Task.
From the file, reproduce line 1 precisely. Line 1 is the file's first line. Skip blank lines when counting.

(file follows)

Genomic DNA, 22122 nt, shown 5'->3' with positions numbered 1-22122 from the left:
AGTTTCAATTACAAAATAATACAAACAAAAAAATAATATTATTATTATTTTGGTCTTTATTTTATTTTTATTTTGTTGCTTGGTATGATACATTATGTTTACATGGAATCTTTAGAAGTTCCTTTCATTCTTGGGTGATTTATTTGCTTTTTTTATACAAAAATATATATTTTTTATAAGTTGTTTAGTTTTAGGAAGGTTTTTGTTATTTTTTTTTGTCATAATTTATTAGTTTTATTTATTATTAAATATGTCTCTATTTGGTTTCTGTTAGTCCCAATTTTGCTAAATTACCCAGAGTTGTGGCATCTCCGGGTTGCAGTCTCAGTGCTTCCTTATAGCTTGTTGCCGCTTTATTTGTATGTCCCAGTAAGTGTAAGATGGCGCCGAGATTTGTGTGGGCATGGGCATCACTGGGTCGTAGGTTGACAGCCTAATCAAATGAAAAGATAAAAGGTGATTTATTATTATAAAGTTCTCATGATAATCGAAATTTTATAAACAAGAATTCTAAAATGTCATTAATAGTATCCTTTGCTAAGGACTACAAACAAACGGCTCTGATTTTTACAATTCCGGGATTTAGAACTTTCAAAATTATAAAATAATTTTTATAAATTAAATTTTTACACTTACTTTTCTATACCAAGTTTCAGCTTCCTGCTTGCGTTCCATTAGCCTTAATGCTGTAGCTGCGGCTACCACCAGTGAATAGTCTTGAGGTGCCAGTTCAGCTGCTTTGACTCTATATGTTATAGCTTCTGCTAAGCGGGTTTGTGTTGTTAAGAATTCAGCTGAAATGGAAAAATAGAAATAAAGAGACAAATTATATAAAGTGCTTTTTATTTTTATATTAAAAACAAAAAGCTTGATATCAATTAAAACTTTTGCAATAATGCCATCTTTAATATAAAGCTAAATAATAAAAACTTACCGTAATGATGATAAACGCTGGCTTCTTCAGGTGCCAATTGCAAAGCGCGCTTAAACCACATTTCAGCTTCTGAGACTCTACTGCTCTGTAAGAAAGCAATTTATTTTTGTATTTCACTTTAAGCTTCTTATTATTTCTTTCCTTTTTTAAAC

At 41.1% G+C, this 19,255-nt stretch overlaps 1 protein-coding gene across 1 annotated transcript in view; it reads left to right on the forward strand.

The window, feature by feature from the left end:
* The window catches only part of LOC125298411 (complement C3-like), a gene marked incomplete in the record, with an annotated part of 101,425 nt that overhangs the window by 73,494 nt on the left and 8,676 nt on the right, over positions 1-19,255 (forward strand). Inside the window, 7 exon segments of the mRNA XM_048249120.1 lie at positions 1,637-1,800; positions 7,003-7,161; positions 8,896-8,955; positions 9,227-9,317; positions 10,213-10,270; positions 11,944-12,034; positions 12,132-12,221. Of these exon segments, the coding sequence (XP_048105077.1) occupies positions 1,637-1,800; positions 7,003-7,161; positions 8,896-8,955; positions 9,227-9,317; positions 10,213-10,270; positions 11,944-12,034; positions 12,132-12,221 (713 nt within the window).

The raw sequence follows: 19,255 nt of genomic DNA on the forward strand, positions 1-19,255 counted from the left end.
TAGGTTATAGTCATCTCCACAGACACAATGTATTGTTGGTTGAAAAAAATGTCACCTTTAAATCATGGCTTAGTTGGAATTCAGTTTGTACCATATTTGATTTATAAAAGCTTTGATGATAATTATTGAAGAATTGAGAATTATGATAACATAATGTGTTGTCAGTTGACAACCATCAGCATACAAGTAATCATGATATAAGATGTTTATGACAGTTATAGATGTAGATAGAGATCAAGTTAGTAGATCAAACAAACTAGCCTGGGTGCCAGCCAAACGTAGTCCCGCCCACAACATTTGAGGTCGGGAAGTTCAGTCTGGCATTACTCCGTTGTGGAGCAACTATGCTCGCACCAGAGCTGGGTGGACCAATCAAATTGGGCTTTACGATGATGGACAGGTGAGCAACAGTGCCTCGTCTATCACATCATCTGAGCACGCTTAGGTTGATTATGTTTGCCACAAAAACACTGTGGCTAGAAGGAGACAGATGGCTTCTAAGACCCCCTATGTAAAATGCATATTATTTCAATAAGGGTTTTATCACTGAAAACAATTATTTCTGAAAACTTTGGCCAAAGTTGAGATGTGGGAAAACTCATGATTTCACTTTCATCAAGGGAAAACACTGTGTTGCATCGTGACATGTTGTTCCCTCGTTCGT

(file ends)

Genomic DNA, 22122 nt, shown 5'->3' with positions numbered 1-22122 from the left: